Recently I was a-wandering around light capturings of the forgotten banshees of air raid sirens (see Day #331/365)…
…and via that I came across/was tumbled towards the All Clear project.
This was a proposed nationwide project that intended to use “the remaining historic World War II air-raid sirens as site-specific instruments, the work is created from live fragments of music that span the country to make a whole live work.”
It did not find the necessary institutional pecuniary approval to make it a reality but when I first read the All Clear document, it seemed as though it was describing a now historic event, something that had already taken place.
All Clear’s primary remaining trace in the ether is a particularly evocative read; I suppose in particular if you’re of a certain age/experience (also see Day #331/365) these particular mechanised voices, in both their corporeal forms and potential cries through the air are emblematic of conflicts – real or imagined, hot or cold, that have gone by:
“Forgotten heroes. Totems of memory.”
Below is the full remaining trace text for All Clear. Visit its will o’the wisp in the ether here.
“ALL CLEAR is the first piece of sound art to fully encompass the whole of the UK. Using the remaining historic World War II air-raid sirens as site-specific instruments, the work is created from live fragments of music that span the country to make a whole live work.
ALL CLEAR is a piece of work where no one can witness all of it live in person, yet it will touch all of the country, especially those in locales where the instruments are based. There is a hint of the question ‘if a tree falls in the forest…’ about the work for this reason. The work will be performed live just once and will be able to be heard in recorded form or live as a broadcast/online broadcast, with webcam/audio equipment at each location to record the ‘instruments’ as they are cued in.
Air-raid sirens have two notes available, and these are B-flat and D-flat. This makes composition a challenge. ‘Playing’ the instruments is also a great challenge. They are wound or cranked electrically, which gives them their distinctive build-up whine. They are also scary, broken down or abandoned. Forgotten heroes. Totems of memory. Museum pieces. Many were taken down at the end of the Cold War, but some remain, invisible to all but those who know or who care to look up. Hidden in plain sight, sirens are situated in busy areas such as Hyde Park and Waterloo in central London, yet they are largely unseen.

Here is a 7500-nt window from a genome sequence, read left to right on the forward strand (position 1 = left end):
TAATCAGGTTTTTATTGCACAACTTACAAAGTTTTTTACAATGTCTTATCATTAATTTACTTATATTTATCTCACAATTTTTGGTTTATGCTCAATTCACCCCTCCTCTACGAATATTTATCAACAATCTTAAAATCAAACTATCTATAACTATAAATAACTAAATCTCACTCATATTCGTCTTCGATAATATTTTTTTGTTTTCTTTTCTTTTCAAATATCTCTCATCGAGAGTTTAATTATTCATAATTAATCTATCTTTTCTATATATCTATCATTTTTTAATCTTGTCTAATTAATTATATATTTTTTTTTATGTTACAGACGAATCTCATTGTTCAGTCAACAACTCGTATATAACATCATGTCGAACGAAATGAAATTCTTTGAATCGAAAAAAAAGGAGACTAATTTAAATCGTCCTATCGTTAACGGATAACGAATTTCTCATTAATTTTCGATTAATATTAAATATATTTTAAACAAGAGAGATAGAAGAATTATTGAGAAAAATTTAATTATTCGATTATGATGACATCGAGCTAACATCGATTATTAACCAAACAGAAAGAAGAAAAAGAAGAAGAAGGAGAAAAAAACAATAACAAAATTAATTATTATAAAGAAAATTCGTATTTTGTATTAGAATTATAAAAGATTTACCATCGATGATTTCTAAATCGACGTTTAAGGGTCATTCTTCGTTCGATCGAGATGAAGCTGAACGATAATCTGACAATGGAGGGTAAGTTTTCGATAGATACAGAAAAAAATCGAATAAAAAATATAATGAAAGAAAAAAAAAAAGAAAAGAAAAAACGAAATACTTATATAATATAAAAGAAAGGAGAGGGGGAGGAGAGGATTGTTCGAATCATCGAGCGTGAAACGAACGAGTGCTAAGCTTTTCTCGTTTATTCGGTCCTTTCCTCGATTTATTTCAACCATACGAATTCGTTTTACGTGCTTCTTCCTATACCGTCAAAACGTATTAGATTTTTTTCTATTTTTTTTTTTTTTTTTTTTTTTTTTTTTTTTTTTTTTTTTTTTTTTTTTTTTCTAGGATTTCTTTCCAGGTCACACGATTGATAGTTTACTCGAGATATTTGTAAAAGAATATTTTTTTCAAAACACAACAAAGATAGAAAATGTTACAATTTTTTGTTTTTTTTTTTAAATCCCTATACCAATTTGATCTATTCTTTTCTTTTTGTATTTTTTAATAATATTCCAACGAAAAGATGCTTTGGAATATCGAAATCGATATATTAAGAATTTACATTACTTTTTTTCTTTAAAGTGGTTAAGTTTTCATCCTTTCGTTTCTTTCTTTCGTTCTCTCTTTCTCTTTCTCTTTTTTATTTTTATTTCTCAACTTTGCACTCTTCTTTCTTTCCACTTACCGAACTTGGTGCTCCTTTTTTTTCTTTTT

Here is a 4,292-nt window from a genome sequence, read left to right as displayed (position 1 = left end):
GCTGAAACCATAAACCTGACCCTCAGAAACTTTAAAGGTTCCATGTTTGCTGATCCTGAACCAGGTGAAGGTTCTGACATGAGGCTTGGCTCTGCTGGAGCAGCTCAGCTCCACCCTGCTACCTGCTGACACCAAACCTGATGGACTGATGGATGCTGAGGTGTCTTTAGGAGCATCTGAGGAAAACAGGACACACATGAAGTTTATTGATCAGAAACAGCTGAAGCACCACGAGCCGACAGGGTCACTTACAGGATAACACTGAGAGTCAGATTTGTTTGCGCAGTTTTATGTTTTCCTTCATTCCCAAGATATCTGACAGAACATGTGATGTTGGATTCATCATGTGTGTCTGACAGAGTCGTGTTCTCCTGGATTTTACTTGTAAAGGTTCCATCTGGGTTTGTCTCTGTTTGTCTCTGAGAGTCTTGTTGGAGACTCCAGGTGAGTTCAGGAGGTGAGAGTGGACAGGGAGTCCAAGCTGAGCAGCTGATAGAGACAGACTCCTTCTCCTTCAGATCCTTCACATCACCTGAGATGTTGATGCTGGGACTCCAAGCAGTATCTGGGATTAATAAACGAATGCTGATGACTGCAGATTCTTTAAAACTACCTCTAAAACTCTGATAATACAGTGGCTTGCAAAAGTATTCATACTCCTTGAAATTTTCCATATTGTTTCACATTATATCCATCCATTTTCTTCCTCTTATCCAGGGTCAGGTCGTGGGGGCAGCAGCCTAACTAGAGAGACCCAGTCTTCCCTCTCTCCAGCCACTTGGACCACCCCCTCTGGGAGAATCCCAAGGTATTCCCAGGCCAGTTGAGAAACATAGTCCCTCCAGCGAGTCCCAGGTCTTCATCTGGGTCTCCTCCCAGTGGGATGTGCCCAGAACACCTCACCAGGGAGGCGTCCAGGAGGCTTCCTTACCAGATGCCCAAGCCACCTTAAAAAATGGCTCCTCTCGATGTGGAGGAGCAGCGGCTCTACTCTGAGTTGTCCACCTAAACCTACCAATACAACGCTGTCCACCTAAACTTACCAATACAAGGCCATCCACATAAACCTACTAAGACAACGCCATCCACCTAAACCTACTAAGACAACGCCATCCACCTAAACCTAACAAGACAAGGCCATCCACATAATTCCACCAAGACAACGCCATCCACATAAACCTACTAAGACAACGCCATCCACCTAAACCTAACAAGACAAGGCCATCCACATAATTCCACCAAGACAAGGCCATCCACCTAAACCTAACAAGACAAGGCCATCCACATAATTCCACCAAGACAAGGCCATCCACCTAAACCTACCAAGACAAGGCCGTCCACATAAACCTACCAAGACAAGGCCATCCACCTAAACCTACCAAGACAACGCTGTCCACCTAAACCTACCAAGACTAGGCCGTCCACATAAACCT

Air-raid sirens are hugely symbolic in British culture and the sound that they make has been heard in hundreds of films and sampled for dozens of music tracks. The sound is a shorthand for danger, attack and war, yet the sirens and their operators were also responsible for saving lives. The all clear signal was an invitation to take stock, be thankful you had survived and to inspect the damage. The noise of the sirens acts is as sharp an aid to memory as any smell or visual reminder. The final all clear signified a time to rebuild and the start of modern Britain.
ALL CLEAR will bring together communities of locals, cold war history enthusiasts, World War II veterans, retired ARP wardens, experimental music fans, British culture buffs, schoolchildren, teachers and musicians to explore the history, significance and use of air-raid sirens. Each location will be documented and stories recorded from those in the area. The performance could be made in 2014 or 2015 to coincide with significant dates 70 years back in World War II.
ALL CLEAR is as big an administrative task as it is an artistic one. Sirens will have to be located, tested and permissions for use gained. But this will all be very much a part of the work: with sites crowd-sourced, maintenance recorded and local enthusiasm sparked by every visit. Sirens will be photographed and catalogued, stories collected and media interest planted.
ALL CLEAR serves as a reminder of and a memorial to the ARP Wardens and civilians who lost their life in World War II. It also digs up forgotten and untold histories from the period, speaking with those who were there and re-examining literature, such as the ARP Warden magazines (which were produced locally) and leaflets from the Government and even the Communist Party about sirens and their use.
ALL CLEAR will be made in collaboration with local communities as well as with selected musicians and technicians. The work creates site specific interest and location yet is global in its delivery. It will be extensively documented in words, video, photographs and archive material.”
All Clear was put into (non)practise by Iain Aitch. Visit his previous work/scribing here.
Intertwining pathways: see stories of two brown bakelite boxes here.
Day #46/365: Threads, The Changes, the bad wires and ghosts of transmissions.
Day #114/365: Waiting For The End Of The World and havens beneath our feet.
Day #302/365: Ms Delia Derbyshire on such banshee wails as electronic music.
Day #306/365: Documentation of earlier preparations; a journey from a precipice to a cliff edge, via documents of preparing for the end of the world, a curious commercialism, the tonic/lampoonery of laughter, broken cultural circuits and quiet/quietening niches…
Day #331/365: A dybukk’s dozen of forgotten banshees…
Flickerings to view with a certain detachment if possible.